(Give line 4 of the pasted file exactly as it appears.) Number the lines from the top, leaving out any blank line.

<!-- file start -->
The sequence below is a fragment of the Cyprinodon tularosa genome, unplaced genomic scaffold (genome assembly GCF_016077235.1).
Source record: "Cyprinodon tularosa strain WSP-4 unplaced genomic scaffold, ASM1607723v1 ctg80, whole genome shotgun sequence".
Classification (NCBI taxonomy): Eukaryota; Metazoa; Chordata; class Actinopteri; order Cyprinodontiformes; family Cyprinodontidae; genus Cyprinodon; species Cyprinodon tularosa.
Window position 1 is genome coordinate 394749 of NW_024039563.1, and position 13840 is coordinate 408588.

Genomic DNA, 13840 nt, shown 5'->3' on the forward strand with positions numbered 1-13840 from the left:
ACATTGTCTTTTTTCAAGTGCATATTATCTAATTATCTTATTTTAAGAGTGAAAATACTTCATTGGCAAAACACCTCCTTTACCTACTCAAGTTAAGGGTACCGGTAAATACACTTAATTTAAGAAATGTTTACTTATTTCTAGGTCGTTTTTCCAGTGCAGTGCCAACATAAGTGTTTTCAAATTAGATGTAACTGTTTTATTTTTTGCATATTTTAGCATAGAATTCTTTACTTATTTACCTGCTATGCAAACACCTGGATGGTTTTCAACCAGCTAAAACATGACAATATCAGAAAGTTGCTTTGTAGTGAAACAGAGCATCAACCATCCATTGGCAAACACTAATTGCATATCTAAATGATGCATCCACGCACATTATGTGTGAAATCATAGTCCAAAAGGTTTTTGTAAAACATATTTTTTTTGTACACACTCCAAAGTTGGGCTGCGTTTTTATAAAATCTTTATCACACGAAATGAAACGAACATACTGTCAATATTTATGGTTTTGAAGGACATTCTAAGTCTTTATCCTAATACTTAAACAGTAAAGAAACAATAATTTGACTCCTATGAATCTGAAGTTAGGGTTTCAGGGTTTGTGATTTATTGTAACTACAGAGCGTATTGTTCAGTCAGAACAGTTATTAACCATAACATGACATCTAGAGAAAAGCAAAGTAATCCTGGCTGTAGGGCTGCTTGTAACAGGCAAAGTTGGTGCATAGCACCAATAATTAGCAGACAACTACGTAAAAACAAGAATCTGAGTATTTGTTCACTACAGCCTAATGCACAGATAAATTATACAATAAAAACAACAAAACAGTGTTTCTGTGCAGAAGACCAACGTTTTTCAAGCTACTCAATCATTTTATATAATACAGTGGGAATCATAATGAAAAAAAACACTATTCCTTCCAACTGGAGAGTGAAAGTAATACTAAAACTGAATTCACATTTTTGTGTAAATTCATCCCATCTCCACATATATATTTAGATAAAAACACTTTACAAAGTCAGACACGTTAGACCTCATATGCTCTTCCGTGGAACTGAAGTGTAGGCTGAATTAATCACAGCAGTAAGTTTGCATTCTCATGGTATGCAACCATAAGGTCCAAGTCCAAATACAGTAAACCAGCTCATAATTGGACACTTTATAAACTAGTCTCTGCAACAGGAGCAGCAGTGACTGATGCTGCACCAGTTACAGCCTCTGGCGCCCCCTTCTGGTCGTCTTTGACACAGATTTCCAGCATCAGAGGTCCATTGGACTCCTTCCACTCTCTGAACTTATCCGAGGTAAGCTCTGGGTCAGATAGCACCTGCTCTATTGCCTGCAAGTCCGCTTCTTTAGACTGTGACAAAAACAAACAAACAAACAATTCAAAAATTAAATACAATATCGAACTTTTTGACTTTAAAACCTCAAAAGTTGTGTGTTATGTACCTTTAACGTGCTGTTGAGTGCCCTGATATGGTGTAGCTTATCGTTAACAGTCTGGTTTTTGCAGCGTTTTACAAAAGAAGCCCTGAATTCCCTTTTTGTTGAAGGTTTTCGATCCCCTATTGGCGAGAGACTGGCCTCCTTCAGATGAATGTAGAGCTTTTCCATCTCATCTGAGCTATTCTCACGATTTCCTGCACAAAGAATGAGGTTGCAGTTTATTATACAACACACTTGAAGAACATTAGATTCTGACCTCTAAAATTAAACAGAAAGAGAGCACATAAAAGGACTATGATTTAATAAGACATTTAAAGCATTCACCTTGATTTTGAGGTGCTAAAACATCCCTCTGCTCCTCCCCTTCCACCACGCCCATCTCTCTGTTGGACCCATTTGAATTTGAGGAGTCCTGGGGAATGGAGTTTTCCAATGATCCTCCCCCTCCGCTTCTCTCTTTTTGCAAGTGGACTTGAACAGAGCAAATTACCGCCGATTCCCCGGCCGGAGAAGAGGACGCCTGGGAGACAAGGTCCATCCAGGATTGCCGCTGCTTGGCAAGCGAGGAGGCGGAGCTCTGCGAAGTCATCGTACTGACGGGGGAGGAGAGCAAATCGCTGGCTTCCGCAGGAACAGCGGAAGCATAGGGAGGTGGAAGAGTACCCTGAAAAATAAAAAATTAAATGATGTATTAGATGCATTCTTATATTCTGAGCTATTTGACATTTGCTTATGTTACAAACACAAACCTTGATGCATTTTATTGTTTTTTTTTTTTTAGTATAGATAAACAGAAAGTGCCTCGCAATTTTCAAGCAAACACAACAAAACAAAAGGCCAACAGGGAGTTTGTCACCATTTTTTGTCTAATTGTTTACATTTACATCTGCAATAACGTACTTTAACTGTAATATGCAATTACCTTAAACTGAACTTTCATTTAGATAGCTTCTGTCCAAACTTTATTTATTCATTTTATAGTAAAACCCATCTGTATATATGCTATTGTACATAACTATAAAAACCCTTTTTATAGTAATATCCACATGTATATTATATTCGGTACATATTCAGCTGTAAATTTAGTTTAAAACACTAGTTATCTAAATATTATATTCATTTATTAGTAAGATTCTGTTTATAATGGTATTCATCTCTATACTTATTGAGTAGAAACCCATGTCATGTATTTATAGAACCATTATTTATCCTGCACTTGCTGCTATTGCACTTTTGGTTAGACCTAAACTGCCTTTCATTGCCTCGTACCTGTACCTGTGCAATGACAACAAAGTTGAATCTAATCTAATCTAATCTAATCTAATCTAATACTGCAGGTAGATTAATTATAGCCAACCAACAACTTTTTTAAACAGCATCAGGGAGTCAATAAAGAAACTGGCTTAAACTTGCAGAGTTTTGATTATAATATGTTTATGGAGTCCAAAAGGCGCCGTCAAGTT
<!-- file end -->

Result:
Window position 1 is genome coordinate 394749 of NW_024039563.1, and position 13840 is coordinate 408588.